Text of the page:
• 1Clinical governance: Many countries now have requirements from healthcare quality accreditation bodies that include standards for transfusion governance, and considerable resources may be required to demonstrate compliance. For example in Australia, both the Australian Commission for Safety and Quality in Healthcare (a national, standard-setting body) and the Australian Council on Health Care Standards (a hospital assessment and accreditation body) now have detailed requirements for transfusion practice.
  • 2Risk management: International haemovigilance data indicate significant hazards associated with the transfusion of incorrect or inappropriate blood components, plus a substantial number of near misses with the potential for harm.
  • 3Demand: The demands for blood and blood products are increasing each year in many countries for a variety of reasons, such as ageing populations, changes in treatment options, introduction of new technologies, and improvements in supportive therapy. With increased demands come associated costs, including costs associated with production, management and administration of blood components and fractionated blood products.
  • 4Patient expectations: Patients are now much more informed about treatments, including transfusion, and their potential risks, and have expectations for more information to make informed decisions about their therapy.
  • 5Availability of new clinical practice guidelines and research findings, for example, in the areas of blood conservation, including intra- and post-operative cell salvage techniques and the development of pre-operative anaemia management clinics [such as from the UK Better Blood Transfusion (BBT), and Canadian onTrac programs].

Many governments and health agencies have considered these factors and now place increased emphasis on appropriate use and management of blood, and as a consequence some have provided direction and resources, including financial support, to establish clinical transfusion practice improvement initiatives.

What do these programmes look like?

Established clinical transfusion practice improvement programmes and the activities within them vary significantly both between and within countries; and are strongly influenced by the local health care system needs and government expectations. Programmes generally involve a multidisciplinary team raising awareness around transfusion to improve practical knowledge of blood product use, and provide a basis to improve clinical decision-making and enhance blood administration processes and patient care. Data generated from audits and other programme activities can be powerful motivators of change and tools for benchmarking within and across organizations.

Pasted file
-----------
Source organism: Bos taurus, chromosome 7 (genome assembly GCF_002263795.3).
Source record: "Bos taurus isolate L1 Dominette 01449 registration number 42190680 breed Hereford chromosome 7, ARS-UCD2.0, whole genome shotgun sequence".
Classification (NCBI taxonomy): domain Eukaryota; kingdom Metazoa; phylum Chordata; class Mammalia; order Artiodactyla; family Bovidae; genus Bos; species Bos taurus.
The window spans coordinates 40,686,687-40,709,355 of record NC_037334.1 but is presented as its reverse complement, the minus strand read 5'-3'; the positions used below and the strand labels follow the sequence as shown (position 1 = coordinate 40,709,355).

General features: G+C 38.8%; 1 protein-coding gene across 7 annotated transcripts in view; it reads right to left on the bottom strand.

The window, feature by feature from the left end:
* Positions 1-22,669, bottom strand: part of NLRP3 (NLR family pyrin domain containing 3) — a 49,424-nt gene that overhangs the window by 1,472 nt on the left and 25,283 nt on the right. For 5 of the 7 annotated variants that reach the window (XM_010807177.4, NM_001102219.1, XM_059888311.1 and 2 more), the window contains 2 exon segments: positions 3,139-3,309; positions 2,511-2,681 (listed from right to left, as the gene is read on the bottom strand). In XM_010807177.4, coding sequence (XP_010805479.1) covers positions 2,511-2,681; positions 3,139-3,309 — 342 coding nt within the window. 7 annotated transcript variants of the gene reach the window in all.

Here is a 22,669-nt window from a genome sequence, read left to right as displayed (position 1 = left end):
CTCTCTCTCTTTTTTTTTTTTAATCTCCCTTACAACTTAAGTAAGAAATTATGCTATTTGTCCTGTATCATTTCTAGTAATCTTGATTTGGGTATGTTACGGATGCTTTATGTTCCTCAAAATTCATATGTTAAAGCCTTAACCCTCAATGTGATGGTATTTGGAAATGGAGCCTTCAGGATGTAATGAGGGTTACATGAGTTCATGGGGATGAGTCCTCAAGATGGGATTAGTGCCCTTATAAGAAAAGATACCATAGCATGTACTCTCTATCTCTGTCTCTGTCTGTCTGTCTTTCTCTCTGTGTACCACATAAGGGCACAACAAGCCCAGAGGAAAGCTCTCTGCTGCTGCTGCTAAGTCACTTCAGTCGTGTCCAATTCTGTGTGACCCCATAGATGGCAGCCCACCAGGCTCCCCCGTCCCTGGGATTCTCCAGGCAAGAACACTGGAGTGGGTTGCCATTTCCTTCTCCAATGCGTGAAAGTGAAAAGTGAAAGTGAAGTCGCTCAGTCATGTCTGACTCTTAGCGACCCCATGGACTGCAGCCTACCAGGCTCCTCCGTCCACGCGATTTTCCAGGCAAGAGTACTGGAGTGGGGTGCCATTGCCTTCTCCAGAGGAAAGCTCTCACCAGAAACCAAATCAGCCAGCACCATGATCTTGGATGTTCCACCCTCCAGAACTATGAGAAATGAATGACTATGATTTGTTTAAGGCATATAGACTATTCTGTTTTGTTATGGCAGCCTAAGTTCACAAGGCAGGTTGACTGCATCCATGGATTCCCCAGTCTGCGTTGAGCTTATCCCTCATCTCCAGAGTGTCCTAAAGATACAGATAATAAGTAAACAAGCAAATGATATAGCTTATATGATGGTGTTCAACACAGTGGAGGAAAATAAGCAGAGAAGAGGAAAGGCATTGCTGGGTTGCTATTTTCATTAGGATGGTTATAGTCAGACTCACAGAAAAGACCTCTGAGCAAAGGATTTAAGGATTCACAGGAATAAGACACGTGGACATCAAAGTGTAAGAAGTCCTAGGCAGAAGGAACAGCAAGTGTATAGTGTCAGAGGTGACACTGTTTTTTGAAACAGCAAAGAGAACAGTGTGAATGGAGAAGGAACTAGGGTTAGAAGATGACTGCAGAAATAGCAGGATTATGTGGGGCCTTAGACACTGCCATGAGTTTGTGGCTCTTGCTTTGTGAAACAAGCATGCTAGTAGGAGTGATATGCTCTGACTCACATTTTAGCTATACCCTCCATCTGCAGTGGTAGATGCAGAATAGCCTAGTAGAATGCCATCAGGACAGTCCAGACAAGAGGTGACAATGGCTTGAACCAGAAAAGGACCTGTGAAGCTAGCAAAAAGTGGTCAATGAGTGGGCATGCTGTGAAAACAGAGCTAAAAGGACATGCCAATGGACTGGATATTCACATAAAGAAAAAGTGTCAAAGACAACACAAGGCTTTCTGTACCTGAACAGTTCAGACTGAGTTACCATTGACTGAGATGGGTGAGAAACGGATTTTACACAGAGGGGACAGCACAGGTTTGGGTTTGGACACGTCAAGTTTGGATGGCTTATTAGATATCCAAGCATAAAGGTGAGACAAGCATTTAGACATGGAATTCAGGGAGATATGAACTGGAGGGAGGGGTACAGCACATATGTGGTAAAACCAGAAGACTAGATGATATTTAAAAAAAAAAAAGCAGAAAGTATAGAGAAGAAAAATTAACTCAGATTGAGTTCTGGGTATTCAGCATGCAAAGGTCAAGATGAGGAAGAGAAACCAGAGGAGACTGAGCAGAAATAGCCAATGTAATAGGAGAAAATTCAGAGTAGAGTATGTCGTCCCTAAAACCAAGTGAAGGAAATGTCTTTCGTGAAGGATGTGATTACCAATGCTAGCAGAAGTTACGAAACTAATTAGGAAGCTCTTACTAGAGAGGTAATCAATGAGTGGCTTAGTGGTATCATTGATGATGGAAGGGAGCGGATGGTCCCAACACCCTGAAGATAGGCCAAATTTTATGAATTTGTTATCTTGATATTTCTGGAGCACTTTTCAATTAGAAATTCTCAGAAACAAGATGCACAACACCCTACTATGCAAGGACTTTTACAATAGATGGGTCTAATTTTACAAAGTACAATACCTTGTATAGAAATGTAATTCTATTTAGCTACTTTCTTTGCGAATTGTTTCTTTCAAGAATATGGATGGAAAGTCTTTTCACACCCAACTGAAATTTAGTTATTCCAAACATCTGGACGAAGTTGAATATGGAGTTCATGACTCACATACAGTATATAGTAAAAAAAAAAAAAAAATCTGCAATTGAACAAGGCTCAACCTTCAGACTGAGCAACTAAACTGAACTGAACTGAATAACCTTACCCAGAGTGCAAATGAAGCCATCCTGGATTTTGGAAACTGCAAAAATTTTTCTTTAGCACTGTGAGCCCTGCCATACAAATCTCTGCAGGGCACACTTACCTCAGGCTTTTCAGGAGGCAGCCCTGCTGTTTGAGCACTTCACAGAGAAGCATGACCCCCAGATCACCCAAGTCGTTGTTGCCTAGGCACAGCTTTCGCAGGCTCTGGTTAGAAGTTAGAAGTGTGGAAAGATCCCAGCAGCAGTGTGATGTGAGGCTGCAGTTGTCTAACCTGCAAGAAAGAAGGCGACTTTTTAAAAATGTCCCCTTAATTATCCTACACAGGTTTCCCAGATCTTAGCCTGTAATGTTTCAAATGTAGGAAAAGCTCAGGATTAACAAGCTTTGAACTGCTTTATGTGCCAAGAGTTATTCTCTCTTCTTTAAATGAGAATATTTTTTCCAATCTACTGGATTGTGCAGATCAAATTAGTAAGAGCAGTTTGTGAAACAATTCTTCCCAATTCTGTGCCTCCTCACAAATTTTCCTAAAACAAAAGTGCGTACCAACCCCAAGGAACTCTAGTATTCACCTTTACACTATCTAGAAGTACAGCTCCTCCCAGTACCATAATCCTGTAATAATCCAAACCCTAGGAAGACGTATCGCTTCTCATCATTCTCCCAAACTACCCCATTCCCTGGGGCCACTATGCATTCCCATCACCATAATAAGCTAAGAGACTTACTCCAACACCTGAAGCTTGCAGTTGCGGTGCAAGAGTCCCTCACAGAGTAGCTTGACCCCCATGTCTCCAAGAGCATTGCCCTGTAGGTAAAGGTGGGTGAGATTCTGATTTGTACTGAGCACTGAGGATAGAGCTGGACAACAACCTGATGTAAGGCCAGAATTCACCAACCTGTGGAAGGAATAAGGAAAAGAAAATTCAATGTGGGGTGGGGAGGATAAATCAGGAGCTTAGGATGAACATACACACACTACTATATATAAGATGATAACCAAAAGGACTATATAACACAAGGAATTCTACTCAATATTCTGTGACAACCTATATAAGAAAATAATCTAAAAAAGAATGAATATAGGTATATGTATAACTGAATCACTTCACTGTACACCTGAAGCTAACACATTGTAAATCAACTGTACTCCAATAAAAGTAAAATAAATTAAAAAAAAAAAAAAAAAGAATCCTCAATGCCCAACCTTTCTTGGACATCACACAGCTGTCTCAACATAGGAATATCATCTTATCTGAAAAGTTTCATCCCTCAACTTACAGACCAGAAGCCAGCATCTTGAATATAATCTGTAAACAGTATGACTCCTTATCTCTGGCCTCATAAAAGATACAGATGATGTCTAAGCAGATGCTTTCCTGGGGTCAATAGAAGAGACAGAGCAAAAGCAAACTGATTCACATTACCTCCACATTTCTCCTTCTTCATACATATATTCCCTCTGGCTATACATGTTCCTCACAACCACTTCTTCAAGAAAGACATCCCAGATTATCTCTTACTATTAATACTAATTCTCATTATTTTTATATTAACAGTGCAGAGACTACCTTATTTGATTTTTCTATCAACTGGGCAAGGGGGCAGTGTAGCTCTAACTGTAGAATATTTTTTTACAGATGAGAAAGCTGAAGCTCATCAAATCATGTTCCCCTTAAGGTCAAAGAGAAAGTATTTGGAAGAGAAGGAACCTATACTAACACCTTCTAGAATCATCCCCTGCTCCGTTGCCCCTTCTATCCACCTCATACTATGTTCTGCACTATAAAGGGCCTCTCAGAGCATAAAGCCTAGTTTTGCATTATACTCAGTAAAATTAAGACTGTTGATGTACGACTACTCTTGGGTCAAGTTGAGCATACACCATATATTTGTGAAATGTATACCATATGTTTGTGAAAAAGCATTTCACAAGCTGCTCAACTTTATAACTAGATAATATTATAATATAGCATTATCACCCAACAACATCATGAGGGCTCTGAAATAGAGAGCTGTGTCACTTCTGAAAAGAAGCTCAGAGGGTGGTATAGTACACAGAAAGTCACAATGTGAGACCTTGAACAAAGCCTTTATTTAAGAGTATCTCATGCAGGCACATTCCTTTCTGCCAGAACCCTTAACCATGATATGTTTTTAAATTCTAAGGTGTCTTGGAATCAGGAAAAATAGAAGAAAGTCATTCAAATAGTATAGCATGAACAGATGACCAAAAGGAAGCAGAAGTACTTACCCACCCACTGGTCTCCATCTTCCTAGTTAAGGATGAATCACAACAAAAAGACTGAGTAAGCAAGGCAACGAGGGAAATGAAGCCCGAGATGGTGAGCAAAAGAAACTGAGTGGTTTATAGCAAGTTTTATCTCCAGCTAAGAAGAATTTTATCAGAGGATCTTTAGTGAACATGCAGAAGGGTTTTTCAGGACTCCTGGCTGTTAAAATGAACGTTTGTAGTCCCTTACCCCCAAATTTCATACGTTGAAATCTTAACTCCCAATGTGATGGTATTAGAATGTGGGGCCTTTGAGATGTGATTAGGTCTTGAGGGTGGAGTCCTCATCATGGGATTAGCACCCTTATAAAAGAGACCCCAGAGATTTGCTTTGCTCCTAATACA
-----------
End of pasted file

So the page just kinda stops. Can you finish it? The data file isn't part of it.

The individuals undertaking these roles have various titles, such as TN, TN specialist or consultant, transfusion safety officer, haemovigilance officer and specialist practitioner of transfusion. In Australia, New Zealand and the UK these specialist transfusion practitioner positions are now well established and are predominantly nursing roles, while in other settings, personnel with scientific/technical (e.g. Canada) or medical (e.g. France) backgrounds may perform some or all of these activities. In all cases, they work very closely with other healthcare professionals in transfusion support, patient blood management and blood conservation. Links to some established programmes and groups are provided at the end of this article.

Skills and attributes of the TN

The skills and attributes of TNs/practitioners are important factors in the success of the role and their contribution to clinical transfusion practice improvement programmes.

Transfusion nurses are vital connections between the different health professionals engaged in the transfusion chain, in particular, those beyond the transfusion laboratory. They act as educators, trainers, co-ordinators, data collectors, project managers and change agents. They are critical components of hospital transfusion teams, and provide invaluable support for the efforts of the hospital transfusion committee (or equivalent).